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Nagorno-Karabakh Tries To Make A Mark In Washington

Robert Avetisyan, the self-described permanent U.S. representative of the Nagorno-Karabakh Republic
WASHINGTON -- From the outside, it looks more like a dentist's office than an embassy. In reality, it is neither.

But a glance at the website of Nagorno-Karabakh's office in Washington, D.C., would suggest that inside this unremarkable, flagless building a few blocks from the White House exists something that at least resembles an embassy.

The website includes a "country profile," a list of "national holidays," information on the region's government and economics, and a section with instructions on how to obtain a visa.

Robert Avetisyan, whose styles himself the permanent representative of the Nagorno-Karabakh Republic to the United States, explains, "We implement all the procedures and we render the same assistance and render the same services as an embassy does."

Avetisyan, however, does not hold a diplomatic passport. And Nagorno-Karabakh is not a country.

Indeed, with a largely Armenian population on the one hand, and legal ties to Azerbaijan on the other, the region's long-term status is far from settled.

Unrecognized, But With An Office

Nagorno-Karabakh was the site of a bitter six-year war between Armenia and Azerbaijan from 1988-94 that saw tens of thousands killed and hundreds of thousands displaced. The mountainous territory unilaterally declared independence in 1991 and has enjoyed de facto autonomy since a cease-fire was declared in 1994.

But landlocked and isolated, it remains largely dependent on Armenia. Nagorno-Karabakh is even represented by Armenia in the Minsk Process, the international -- and largely inert -- attempt to resolve the dispute.

But the de facto government in Stepanakert, Nagorno-Karabakh's capital, has established its Washington office in an effort to raise its profile in the hope that proximity to levers of power might sway the debate on the territory's status.

"In the views of major actors and in the eyes of the international community, 'territorial dispute' is a negative thing," Avetisyan says. "And there could be more or less a negative stance towards this issue. But if it's people who are fighting for their freedom and trying to finalize the decolonization process of the Soviet Union, it's an absolutely different story."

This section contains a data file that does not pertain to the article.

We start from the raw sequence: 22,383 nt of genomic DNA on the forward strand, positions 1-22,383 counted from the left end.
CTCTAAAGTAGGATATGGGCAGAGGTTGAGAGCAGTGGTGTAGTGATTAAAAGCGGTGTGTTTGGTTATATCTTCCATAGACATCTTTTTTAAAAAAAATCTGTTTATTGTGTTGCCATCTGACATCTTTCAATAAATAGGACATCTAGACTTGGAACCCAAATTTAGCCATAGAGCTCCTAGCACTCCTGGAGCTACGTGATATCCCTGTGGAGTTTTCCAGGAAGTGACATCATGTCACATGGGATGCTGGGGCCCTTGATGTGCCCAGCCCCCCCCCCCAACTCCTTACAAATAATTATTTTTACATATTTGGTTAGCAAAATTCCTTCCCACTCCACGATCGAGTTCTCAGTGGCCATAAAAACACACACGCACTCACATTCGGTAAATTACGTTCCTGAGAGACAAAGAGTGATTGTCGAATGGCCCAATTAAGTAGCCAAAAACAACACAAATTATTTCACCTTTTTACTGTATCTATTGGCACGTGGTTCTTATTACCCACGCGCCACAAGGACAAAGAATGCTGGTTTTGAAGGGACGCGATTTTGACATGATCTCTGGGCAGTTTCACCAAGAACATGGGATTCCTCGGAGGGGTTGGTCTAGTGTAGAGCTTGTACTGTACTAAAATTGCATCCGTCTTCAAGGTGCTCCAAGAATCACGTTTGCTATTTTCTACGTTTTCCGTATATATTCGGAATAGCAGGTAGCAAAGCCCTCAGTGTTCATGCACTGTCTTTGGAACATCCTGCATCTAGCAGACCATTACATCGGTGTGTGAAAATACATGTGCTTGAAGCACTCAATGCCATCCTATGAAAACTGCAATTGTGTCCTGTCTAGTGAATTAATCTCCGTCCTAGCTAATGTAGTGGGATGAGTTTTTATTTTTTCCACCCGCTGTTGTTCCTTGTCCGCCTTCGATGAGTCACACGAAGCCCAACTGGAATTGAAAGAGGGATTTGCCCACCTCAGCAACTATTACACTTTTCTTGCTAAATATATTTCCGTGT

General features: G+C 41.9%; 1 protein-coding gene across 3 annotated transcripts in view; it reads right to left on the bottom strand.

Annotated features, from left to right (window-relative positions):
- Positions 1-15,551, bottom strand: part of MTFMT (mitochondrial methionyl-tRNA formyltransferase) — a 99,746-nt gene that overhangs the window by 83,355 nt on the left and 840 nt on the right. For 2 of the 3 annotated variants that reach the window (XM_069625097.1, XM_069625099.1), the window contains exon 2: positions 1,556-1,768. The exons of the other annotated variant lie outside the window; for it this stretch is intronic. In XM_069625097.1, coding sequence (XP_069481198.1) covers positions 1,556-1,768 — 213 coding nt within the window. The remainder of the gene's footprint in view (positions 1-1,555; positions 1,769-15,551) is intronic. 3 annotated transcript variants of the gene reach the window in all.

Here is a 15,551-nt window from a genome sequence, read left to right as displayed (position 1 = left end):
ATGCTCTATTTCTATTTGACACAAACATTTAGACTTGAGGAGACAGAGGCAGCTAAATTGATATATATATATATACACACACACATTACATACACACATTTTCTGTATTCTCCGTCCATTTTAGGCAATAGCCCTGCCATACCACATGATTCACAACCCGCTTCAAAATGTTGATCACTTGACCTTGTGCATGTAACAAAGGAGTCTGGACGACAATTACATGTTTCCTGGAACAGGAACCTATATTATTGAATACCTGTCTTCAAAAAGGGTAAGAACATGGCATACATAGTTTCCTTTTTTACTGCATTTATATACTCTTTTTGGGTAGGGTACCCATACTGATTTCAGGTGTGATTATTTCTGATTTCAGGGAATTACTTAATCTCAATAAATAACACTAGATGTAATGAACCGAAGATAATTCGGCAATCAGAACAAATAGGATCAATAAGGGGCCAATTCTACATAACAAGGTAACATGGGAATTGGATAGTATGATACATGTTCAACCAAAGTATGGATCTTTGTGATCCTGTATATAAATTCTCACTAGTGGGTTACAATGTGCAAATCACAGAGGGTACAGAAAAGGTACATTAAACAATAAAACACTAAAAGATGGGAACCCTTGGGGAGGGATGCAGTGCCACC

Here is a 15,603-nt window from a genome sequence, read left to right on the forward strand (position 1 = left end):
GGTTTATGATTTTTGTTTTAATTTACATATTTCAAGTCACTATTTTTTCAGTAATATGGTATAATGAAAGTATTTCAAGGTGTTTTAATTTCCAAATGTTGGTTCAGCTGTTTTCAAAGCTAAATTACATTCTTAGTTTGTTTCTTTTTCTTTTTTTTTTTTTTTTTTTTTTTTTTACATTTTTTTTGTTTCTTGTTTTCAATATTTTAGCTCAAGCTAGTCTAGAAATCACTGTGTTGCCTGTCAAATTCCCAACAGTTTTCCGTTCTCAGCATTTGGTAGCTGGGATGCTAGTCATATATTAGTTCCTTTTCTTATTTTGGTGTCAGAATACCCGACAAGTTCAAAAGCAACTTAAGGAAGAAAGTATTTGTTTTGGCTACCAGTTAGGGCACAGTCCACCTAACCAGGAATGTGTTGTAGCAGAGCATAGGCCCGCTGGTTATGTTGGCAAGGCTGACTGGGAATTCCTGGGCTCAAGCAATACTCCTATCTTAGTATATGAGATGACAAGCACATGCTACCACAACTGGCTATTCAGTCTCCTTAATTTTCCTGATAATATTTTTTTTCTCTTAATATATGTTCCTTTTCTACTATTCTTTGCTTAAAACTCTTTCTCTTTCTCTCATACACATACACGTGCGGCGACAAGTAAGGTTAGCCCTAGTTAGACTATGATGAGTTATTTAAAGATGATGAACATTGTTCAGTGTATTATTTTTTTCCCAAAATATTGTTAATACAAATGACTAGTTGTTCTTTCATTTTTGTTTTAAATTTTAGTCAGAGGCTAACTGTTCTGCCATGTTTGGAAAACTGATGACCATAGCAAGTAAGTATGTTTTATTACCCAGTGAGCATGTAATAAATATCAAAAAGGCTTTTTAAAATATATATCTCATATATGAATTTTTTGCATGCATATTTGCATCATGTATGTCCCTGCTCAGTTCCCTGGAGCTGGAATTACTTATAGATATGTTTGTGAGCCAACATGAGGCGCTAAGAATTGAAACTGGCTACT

Avetisyan says one of his office's primary duties is to maintain the website, which along with embassy-like sections also contains detailed accounts -- from his side's perspective -- of the Nagorno-Karabakh conflict.

'Misleading The U.S. Public'

Yerevan claims that Nagorno-Karabakh is a historically Armenian territory called Artsakh. Since the breakup of the Soviet Union, when both Armenia and Azerbaijan gained independence, Yerevan and Stepanakert have argued that the territory has a right to self-determination.

Baku, on the other hand, claims that the territory is historically Azerbaijani and maintains that any attempt to detach Nagorno-Karbakh violates its territorial integrity.

Azerbaijan's embassy in Washington says that the office is "misleading the U.S. public" by spreading Armenian "propaganda" and presenting itself as an official representative of a territory that has no sovereignty.

The office's website directs would-be visitors to the territory to contact the Nagorno-Karabakh office in Armenia, which it says issues visas.

Nasimi Aghayev, a spokesman for the Azerbaijani Embassy, says that in the eyes of Baku, that direction amounts to promoting illegal activity.

"Because the Nagorno-Karabakh region is an internationally recognized part of Azerbaijan, those who want to travel there should respect the laws of Azerbaijan," Aghayev says. "And Azerbaijan has made it clear that traveling to Nagorno-Karabakh without permission by the authorities of the Republic of Azerbaijan is illegal and inadmissible."